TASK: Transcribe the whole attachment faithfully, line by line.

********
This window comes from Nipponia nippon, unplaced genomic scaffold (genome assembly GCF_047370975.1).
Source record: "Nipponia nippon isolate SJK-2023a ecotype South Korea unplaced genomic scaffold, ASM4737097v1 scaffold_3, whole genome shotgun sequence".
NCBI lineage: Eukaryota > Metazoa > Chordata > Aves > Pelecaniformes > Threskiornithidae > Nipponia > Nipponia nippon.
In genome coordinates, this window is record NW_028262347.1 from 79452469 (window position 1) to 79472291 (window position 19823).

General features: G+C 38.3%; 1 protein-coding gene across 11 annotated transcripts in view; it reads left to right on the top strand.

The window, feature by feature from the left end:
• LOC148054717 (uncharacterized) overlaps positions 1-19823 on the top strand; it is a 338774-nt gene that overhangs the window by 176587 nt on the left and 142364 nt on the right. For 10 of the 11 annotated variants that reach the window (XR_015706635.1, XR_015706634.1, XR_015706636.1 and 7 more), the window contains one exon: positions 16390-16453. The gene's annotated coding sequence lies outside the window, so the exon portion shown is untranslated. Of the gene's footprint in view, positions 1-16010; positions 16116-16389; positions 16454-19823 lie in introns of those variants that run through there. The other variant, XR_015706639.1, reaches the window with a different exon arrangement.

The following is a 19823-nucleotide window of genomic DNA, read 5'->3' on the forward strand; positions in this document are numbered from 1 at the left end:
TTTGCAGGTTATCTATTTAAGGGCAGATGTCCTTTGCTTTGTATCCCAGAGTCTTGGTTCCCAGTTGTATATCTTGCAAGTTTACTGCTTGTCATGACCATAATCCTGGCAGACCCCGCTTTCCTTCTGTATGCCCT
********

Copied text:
This window comes from Nipponia nippon, unplaced genomic scaffold (genome assembly GCF_047370975.1).
Source record: "Nipponia nippon isolate SJK-2023a ecotype South Korea unplaced genomic scaffold, ASM4737097v1 scaffold_3, whole genome shotgun sequence".
NCBI lineage: Eukaryota > Metazoa > Chordata > Aves > Pelecaniformes > Threskiornithidae > Nipponia > Nipponia nippon.
In genome coordinates, this window is record NW_028262347.1 from 79452469 (window position 1) to 79472291 (window position 19823).

General features: G+C 38.3%; 1 protein-coding gene across 11 annotated transcripts in view; it reads left to right on the top strand.

The window, feature by feature from the left end:
• LOC148054717 (uncharacterized) overlaps positions 1-19823 on the top strand; it is a 338774-nt gene that overhangs the window by 176587 nt on the left and 142364 nt on the right. For 10 of the 11 annotated variants that reach the window (XR_015706635.1, XR_015706634.1, XR_015706636.1 and 7 more), the window contains one exon: positions 16390-16453. The gene's annotated coding sequence lies outside the window, so the exon portion shown is untranslated. Of the gene's footprint in view, positions 1-16010; positions 16116-16389; positions 16454-19823 lie in introns of those variants that run through there. The other variant, XR_015706639.1, reaches the window with a different exon arrangement.

The following is a 19823-nucleotide window of genomic DNA, read 5'->3' on the forward strand; positions in this document are numbered from 1 at the left end:
TTTGCAGGTTATCTATTTAAGGGCAGATGTCCTTTGCTTTGTATCCCAGAGTCTTGGTTCCCAGTTGTATATCTTGCAAGTTTACTGCTTGTCATGACCATAATCCTGGCAGACCCCGCTTTCCTTCTGTATGCCCT